05 Dec Back Pain Vs. Kidney Pain: What’s the Difference
Back pain and kidney pain are two different conditions, but they can be pretty painful.
Kidneys are the organs that filter out waste from the body and are located in the lower back region. Back pain can occur anywhere in the spine, while kidney pain typically occurs near one or both kidneys.
Exercises like stretching, strengthening, and aerobic activities can help with back pain.
Read more: BACK PAIN RELIEF: EXERCISES & STRETCHES THAT CAN HELP WITH BACK PAIN.
However, kidney pain often requires medical attention as it may indicate an underlying infection or condition. It is important to note that back and kidney pain symptoms can overlap, making it challenging to distinguish between them. We will discuss the differences between back pain and kidney pain. We will provide tips on how to treat each condition.
Back pain can occur in any back area, including the lower, middle, or upper back. It may also radiate to other areas, such as the legs or feet. Kidney pain is usually located in the flank region (just below the rib cage) on one side of the body.
Some causes of back pain include muscle strain, poor posture, and injury. Kidney pain is usually caused by infections, urinary stones, or other conditions that affect the kidneys, such as cancer and kidney disease.
3) Type of Pain
There are two forms of back pain; acute and chronic. Acute back pain is usually caused by an injury or through overuse of the muscles and ligaments in the back. It can be severe but typically resolves within a few days or weeks with rest, exercise, and physical therapy. Chronic back pain is persistent and lasts for at least three months. This pain is often caused by a spinal condition such as a herniated disc, sciatica, or arthritis.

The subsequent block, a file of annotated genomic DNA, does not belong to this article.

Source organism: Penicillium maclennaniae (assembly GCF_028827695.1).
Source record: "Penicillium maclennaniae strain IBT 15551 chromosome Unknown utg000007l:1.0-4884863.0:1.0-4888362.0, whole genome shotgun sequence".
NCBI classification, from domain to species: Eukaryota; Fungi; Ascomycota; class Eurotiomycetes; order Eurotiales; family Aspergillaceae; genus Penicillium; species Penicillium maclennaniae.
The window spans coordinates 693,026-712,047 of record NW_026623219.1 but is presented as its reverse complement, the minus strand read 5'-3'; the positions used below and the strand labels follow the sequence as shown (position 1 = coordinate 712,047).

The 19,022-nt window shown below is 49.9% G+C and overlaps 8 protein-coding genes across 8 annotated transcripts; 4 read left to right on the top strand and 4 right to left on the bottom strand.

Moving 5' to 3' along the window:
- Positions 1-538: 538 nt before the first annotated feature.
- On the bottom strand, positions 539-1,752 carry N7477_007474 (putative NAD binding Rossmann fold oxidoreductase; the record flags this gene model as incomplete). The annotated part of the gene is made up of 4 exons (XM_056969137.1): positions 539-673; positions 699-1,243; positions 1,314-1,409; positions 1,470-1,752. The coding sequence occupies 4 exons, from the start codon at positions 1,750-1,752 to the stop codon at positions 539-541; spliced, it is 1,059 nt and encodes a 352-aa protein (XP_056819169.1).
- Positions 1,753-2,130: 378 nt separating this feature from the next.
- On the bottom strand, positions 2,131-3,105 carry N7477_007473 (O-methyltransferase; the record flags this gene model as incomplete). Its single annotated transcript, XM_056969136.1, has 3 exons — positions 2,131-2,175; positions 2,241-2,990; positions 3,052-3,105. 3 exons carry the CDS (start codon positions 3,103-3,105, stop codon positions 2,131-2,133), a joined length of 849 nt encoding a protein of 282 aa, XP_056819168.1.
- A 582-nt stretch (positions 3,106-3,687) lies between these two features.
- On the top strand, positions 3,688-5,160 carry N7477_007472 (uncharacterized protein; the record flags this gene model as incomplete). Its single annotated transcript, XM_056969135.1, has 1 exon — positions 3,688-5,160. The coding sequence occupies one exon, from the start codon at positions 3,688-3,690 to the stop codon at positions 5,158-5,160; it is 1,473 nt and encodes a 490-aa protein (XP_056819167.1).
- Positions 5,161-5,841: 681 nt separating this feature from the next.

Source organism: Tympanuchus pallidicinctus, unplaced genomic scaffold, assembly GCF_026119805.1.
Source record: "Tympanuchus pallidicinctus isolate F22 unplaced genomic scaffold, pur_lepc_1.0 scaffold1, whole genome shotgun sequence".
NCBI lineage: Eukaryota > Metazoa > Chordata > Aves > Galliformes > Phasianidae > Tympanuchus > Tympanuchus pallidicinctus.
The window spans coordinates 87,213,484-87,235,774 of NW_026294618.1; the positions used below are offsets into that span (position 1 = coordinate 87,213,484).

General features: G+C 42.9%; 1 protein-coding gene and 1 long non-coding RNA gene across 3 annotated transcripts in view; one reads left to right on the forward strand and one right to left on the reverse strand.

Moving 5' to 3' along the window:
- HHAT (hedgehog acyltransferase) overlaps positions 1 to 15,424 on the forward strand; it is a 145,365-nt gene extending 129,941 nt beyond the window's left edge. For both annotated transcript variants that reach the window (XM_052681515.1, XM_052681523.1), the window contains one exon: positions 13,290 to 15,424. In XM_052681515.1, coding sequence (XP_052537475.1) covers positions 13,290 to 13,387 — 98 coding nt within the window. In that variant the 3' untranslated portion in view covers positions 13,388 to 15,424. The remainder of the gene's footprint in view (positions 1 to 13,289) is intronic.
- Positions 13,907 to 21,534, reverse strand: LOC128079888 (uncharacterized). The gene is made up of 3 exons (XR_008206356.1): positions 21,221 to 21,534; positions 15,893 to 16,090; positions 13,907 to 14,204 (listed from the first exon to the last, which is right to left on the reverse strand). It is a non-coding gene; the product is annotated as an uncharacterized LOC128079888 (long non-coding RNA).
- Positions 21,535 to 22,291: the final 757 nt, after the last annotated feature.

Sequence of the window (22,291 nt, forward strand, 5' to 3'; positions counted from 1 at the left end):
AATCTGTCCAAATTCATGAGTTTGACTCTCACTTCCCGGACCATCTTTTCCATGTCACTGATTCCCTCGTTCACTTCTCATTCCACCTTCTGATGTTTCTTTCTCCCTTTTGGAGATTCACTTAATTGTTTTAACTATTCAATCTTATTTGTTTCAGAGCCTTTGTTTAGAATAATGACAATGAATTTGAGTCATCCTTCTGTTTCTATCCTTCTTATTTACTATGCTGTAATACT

On the other hand, kidney pain is usually sharp and located at the sides of your lower back. It can be accompanied by fever and nausea, which do not occur with chronic back pain. An infection or inflammation of the kidneys commonly causes this type of pain. It may be a sign of kidney stones, an enlarged prostate, or other urinary tract issues.
4) Pain Radiation
Back pain usually radiates or moves to other parts of the back, depending on its cause. For example, a herniated disc may cause sciatica, a sharp and shooting pain that travels down one leg. On the other hand, kidney pain is confined to your lower back and doesn’t typically radiate anywhere else.
Best Treatment Methods for Back Pain and Kidney Pain
Understanding the difference between back and kidney pain is essential for effective treatment.
The most common type of treatment for back pain is physical therapy. Physical therapists use a variety of techniques to help relieve back pain and improve mobility. These may include stretching, strengthening exercises, massage, ice or heat therapy, electrical stimulation, and ultrasound. Other treatments, such as acupuncture and chiropractic care, can also be used in combination with physical therapy to treat back pain.
Kidney pain, on the other hand, is typically treated with medications to reduce inflammation and relieve symptoms. Non-steroidal anti-inflammatory drugs (NSAIDs) are usually prescribed for kidney pain. Other medications, such as antibiotics or antispasmodics, may also treat any underlying infection or condition.
Contact Illinois Pain and Spine Institute for back pain relief in Chicago. We understand the severity of pain and can help identify the underlying causes of your discomfort.